SAM MUKWAMU

In January, London-based publication, The Economist, published a report saying, “South Africa has one of the world’s worst education systems”. South Africa’s education system has been in a dire state; with a lack of both quality education and educators, as well as corruption, South Africa is at the bottom end of various international lists of education standards. According to The Economist’s report, South Africa ranks 75 out of 76 countries evaluated in a table of education systems drawn up by the Organisation for Economic Co-operation and Development (OECD) in 2015. The table included countries such as Canada, Singapore, Estonia, Peru and Tunisia. The publication also reported that South Africa ranked at or near the bottom of various lists in a study conducted by Trends in International Mathematics and Science Study (TIMSS).

The report came out a year after Basic Education Minister Angie Motshekga admitted that South Africa’s education system was in somewhat of a crisis, after over one quarter of matric students failed their 2015 matric exams. According to Professor Salomé Human-Vogel, Deputy Dean of the UP Education Faculty, South Africa’s education system has been in a crisis for many years. She commented, “Before the dawn of a true democracy in 1994, the crisis we were facing was that of a racist education system [which] allocated resources unfairly and advantaged white learners at the expense of black learners. Education was a success for a small minority of the population, but a disaster for the majority of the South African population.” Prof. Human- Vogel also believes that the frequent change in curriculum, the lack of resources in some schools, as well as the large number of unqualified or underprepared teachers has further perpetuated this issue.

The Department of Basic Education has tried to better the system by investing in education, however, it does not seem to be making a major difference. About 6% of the country’s GDP is spent on education, compared to the average of 4.8% in EU countries.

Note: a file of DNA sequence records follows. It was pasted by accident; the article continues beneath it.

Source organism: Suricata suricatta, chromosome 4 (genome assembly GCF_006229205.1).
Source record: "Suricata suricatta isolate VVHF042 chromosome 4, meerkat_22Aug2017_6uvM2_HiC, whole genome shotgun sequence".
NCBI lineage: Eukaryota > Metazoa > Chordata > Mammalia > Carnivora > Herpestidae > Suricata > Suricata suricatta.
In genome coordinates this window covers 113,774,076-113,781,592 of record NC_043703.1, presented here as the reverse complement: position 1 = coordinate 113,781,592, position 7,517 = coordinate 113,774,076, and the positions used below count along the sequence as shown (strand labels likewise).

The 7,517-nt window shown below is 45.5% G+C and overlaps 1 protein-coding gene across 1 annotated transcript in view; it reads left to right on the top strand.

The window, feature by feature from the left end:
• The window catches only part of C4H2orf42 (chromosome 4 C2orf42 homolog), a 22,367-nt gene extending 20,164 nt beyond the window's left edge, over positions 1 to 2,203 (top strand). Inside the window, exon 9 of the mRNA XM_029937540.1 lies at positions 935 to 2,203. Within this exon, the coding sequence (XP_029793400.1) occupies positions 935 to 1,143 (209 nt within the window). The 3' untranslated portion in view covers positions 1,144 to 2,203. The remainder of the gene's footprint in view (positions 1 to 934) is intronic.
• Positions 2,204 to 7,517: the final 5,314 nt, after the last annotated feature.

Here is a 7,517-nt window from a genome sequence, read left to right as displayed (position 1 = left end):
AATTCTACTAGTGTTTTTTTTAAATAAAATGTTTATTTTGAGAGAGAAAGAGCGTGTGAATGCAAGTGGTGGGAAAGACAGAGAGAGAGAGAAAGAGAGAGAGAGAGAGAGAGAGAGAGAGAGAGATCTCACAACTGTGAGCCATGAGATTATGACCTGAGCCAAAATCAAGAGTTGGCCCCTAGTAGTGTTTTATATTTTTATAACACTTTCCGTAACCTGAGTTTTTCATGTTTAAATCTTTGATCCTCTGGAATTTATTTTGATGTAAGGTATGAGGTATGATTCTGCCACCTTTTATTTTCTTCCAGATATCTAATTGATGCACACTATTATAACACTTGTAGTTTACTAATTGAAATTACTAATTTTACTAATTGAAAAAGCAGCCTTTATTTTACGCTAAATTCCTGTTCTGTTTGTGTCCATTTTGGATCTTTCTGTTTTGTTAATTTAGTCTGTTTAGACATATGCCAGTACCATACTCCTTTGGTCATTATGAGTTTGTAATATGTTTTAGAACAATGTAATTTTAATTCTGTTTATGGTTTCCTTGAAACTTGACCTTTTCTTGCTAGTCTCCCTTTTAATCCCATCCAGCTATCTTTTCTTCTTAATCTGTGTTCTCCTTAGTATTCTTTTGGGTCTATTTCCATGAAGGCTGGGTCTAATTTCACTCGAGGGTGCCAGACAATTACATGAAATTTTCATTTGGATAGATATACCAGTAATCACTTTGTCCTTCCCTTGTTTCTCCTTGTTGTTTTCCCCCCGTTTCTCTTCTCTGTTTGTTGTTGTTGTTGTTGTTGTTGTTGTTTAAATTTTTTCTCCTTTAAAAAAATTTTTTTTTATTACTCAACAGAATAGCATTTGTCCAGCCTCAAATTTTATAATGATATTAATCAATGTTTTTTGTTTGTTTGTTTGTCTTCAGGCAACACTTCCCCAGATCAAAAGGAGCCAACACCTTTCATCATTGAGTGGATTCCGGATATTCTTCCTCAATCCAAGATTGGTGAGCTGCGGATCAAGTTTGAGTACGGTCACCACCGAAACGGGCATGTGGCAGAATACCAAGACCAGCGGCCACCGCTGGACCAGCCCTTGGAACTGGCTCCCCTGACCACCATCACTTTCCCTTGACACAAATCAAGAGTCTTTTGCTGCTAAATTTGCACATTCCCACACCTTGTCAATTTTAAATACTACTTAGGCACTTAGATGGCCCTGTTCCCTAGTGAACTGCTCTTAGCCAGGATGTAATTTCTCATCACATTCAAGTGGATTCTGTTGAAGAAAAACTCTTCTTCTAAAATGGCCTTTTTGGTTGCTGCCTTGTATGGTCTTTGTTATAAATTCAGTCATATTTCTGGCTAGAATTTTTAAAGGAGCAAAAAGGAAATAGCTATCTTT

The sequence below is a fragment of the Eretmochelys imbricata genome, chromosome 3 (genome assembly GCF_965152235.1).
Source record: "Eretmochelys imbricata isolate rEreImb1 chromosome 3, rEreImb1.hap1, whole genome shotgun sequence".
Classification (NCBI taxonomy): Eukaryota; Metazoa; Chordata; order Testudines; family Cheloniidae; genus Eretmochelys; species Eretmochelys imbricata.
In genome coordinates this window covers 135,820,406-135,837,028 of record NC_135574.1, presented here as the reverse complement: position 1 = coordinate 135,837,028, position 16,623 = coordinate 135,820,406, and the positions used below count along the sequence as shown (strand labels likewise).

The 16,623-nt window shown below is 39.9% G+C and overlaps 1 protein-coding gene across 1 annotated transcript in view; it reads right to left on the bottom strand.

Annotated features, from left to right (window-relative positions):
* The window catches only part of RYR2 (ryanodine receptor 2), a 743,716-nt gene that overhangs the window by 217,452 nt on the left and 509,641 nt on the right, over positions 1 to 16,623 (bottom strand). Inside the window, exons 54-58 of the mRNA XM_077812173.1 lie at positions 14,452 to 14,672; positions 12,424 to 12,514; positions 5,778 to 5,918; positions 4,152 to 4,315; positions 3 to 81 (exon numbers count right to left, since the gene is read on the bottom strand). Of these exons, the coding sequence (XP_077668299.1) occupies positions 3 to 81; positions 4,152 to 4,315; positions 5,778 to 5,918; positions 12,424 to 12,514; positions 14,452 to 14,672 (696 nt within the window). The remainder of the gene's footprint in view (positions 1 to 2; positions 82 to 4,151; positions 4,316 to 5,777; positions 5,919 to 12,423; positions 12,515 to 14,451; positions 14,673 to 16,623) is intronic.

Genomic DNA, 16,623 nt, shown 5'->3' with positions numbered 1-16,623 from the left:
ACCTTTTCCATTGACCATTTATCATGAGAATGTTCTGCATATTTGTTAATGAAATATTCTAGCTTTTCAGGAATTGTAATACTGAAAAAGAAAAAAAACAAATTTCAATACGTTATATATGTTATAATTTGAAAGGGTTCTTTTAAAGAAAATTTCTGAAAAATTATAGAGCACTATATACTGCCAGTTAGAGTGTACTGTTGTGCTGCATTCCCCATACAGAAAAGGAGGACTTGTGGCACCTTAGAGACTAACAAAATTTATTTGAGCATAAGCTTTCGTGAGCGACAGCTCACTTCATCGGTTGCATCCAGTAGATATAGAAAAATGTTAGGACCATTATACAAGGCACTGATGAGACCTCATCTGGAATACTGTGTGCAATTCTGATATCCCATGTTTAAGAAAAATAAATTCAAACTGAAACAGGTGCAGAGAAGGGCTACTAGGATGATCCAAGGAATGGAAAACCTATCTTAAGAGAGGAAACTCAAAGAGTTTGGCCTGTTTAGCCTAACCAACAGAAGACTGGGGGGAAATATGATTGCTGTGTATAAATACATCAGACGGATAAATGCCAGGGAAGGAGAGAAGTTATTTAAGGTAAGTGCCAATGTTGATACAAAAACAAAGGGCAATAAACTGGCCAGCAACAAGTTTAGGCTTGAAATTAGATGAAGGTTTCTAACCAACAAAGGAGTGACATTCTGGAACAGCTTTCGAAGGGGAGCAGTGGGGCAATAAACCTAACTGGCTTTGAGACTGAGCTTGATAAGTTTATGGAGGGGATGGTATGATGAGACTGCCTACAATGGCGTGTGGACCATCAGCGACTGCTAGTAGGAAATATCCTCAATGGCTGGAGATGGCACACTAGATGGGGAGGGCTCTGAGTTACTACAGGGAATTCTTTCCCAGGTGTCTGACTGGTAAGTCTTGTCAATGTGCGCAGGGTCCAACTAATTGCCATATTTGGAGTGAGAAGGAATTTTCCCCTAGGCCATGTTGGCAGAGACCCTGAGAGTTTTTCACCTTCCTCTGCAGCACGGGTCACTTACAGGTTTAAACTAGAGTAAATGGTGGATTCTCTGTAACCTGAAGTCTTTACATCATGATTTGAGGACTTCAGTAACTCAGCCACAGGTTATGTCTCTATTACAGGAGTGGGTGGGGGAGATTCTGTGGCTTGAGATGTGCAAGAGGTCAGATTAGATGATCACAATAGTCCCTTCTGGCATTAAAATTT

In Prof. Human-Vogel’s opinion, investing in teachers would yield a better outcome. She said, “I would very much like to believe that South Africa can change our education system […] by investing in the teaching profession, by raising the status of the profession of teaching so that teachers are paid well and are highly regarded. We need well-qualified, passionate teachers who are committed to the calling of teaching to educate the generation of young people that will be the leaders of tomorrow. If teachers teach well, learners will learn.”

In recent years, the Department of Basic Education has tried to make things easier for students by lowering pass marks in subjects that are holding students back. An example is their recent decision to pass students who pass all their subjects, except Maths, but acquire a mark of at least 20%. The Department has also decided to align the pass marks, so that the Grade 7 to 9 pass marks reflect those of Grades 10 to 12, namely that a pass mark of 30% in at least four subjects and 40% for the remaining four subjects (including home language). Prof. Human-Vogel doesn’t think that all these changes will benefit students, saying, “While I understand the argument that poor marks in Maths are holding learners back [who] may never need Mathematics later on in life, it creates a problem for those who do want to access further learning opportunities where Mathematics is required.” She also went on to say that “South African graduates of accredited institutions of higher learning can be confident that their degrees compare with the best in the world, and we need to be careful that we do not tamper with our ability to be globally competitive, by lowering the standards to pass subjects such as Mathematics”.

Prof. Human-Vogel says that going forward, South Africa needs to “improve the quality of education by improving the quality of teaching and learning, as well as improve the quality of the environment in which teachers teach, and learners learn. You ensure that teachers feel valued, so that they are committed to the profession and to teaching well. You ensure that the environment enables learners to succeed, and you remove the obstacles to an enabling environment by sourcing schools well. All [of] this requires a healthy and growing economy that creates wealth, so that the financial resources are there to invest in education, and so that poverty can be tackled, which will ensure greater access to education for a greater proportion of the economy. For all of this, you need a healthy government who are incorruptible, and who are focused on serving not their own needs, but the needs of all

Image: Mises Institute South Africa

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